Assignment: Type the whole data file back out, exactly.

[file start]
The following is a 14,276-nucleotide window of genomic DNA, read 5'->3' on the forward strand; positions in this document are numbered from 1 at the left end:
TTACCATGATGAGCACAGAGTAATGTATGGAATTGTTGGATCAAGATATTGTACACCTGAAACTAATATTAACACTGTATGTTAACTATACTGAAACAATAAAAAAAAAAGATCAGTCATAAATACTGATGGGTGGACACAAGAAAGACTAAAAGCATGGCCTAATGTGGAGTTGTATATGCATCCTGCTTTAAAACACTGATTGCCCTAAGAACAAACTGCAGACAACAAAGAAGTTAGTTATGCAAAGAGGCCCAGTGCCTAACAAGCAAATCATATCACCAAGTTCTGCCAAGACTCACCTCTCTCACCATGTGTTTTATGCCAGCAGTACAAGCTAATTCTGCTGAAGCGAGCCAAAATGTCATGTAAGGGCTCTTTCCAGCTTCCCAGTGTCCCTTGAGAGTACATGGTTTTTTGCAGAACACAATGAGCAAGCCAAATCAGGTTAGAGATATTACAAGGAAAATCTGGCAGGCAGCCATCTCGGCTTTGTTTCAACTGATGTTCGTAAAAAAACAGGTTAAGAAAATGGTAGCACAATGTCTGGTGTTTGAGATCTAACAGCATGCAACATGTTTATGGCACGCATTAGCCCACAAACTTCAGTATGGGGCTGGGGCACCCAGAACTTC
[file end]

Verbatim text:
The following is a 14,276-nucleotide window of genomic DNA, read 5'->3' on the forward strand; positions in this document are numbered from 1 at the left end:
TTACCATGATGAGCACAGAGTAATGTATGGAATTGTTGGATCAAGATATTGTACACCTGAAACTAATATTAACACTGTATGTTAACTATACTGAAACAATAAAAAAAAAAGATCAGTCATAAATACTGATGGGTGGACACAAGAAAGACTAAAAGCATGGCCTAATGTGGAGTTGTATATGCATCCTGCTTTAAAACACTGATTGCCCTAAGAACAAACTGCAGACAACAAAGAAGTTAGTTATGCAAAGAGGCCCAGTGCCTAACAAGCAAATCATATCACCAAGTTCTGCCAAGACTCACCTCTCTCACCATGTGTTTTATGCCAGCAGTACAAGCTAATTCTGCTGAAGCGAGCCAAAATGTCATGTAAGGGCTCTTTCCAGCTTCCCAGTGTCCCTTGAGAGTACATGGTTTTTTGCAGAACACAATGAGCAAGCCAAATCAGGTTAGAGATATTACAAGGAAAATCTGGCAGGCAGCCATCTCGGCTTTGTTTCAACTGATGTTCGTAAAAAAACAGGTTAAGAAAATGGTAGCACAATGTCTGGTGTTTGAGATCTAACAGCATGCAACATGTTTATGGCACGCATTAGCCCACAAACTTCAGTATGGGGCTGGGGCACCCAGAACTTC